LONDON (Reuters) - Britain's government said it would let parliament hold a vote on Tuesday to reverse a decision to cut the country's overseas aid spending by around 4 billion pounds ($5.6 billion) a year.
The finance ministry announced in November it would cut aid spending to 0.5% of national income from 0.7%, breaking a 2019 pre-election commitment though still leaving overseas aid spending more generous than in most rich nations.
Finance minister Sunak wrote in a statement to parliament on Monday that he would only reverse the decision once Britain no longer needed to borrow to fund day-to-day needs and an underlying measure of public debt was falling.
Last year Britain's budget deficit was nearly 300 billion pounds, or 14% of gross domestic product. Government budget forecasters said in March they did not expect the budget for day-to-day spending to be in balance before 2025.
However, the leader of the House of Commons, Jacob Rees-Mogg, said the government would allow parliament to vote on whether to restore aid funding to 0.7% of national income, after previously blocking a stand-alone vote on the policy decision.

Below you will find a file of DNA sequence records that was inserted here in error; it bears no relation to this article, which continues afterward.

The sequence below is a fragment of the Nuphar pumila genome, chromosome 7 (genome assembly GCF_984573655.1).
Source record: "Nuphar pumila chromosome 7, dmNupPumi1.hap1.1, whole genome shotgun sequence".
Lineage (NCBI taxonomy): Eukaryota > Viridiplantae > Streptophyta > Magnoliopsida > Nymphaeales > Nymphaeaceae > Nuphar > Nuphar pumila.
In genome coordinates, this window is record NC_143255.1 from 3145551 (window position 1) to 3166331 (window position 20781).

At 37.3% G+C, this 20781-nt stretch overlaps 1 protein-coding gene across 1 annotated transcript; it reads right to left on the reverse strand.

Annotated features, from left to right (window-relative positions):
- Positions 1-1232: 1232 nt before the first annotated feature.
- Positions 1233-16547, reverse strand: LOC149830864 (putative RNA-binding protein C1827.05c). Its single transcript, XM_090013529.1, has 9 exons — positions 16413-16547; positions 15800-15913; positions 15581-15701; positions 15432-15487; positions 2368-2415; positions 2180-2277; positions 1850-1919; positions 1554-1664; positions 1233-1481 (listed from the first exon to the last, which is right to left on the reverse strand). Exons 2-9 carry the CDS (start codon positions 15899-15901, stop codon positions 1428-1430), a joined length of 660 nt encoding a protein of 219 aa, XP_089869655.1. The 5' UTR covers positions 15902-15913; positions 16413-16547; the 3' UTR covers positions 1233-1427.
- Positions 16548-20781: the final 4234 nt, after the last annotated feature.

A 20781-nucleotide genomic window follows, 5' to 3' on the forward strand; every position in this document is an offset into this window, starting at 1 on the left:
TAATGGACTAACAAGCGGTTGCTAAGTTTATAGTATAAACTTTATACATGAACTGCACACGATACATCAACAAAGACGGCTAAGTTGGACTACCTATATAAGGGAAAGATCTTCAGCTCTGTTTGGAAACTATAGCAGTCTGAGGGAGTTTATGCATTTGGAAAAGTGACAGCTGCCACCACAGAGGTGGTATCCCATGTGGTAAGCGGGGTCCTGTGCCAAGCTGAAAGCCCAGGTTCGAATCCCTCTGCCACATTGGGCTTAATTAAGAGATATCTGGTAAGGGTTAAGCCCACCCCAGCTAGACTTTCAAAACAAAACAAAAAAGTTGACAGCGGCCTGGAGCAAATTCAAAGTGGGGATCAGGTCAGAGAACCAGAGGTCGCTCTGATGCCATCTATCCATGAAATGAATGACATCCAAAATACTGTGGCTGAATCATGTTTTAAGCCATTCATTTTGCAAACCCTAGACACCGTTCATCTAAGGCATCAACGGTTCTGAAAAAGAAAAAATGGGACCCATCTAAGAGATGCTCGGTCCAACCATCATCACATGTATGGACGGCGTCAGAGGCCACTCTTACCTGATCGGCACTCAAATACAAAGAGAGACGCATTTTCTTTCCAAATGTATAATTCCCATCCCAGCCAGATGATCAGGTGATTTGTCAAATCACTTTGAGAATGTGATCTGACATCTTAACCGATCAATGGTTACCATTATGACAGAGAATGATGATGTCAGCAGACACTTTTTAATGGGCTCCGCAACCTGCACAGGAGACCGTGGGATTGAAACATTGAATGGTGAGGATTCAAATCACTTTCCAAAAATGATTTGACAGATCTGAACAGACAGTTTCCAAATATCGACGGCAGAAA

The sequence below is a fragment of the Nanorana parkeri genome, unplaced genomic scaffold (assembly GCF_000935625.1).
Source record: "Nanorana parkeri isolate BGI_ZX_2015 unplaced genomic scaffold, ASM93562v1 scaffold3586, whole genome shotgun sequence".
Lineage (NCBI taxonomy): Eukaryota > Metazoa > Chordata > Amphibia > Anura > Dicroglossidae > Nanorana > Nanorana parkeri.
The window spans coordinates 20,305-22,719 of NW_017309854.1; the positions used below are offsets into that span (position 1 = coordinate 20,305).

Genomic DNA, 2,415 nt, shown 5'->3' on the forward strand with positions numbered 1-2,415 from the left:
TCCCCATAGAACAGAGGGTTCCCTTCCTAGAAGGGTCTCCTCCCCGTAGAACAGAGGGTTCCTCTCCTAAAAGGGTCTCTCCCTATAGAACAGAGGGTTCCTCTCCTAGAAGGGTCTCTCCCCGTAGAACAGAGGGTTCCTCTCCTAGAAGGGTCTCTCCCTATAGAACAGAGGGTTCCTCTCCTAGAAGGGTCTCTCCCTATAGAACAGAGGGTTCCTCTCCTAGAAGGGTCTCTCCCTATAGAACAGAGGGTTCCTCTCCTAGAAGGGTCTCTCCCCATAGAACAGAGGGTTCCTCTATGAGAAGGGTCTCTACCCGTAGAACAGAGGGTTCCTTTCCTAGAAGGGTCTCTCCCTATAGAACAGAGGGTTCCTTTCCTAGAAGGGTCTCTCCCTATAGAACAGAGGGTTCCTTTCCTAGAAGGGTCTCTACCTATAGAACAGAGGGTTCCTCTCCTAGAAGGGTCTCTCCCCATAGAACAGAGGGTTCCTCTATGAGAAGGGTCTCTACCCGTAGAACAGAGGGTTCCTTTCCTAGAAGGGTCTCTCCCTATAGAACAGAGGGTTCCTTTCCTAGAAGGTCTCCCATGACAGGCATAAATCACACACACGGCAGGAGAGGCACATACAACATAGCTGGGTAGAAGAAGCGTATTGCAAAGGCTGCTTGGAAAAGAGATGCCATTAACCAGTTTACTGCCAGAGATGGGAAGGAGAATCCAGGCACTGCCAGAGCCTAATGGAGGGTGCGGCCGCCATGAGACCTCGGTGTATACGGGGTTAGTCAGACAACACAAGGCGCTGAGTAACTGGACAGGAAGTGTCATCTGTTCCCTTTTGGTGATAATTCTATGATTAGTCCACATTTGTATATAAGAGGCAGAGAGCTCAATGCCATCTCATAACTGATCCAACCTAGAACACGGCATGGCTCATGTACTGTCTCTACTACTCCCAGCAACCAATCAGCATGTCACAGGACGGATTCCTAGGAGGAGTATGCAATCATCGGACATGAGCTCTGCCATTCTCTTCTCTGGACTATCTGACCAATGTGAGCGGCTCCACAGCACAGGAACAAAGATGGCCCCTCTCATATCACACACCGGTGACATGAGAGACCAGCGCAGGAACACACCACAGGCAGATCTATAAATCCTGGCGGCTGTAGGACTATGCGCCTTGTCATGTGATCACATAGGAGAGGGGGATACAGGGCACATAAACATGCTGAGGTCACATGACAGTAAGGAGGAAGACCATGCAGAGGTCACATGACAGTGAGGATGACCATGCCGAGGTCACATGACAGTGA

"Does this House wish to see the public finances kept under reasonable control...? Or, on the other hand, do we want to hard-press our hard-pressed taxpayers even further? That will be the question for the debate tomorrow," Rees-Mogg told parliament.
Prime Minister Boris Johnson's Conservative government has an 82-seat majority in parliament and normally has little difficulty passing legislation.
However, a number of Conservative lawmakers have voted with opposition parties during previous attempts to reverse the cut.
Conservative former Prime Ministers Theresa May and David Cameron, as well as church leaders and charities all criticised the cut, which May said would hurt the world's poorest as well as Britain's reputation, while saving relatively little money.
($1 = 0.7205 pounds)
(Reporting by David Milliken; Editing by Mark Potter)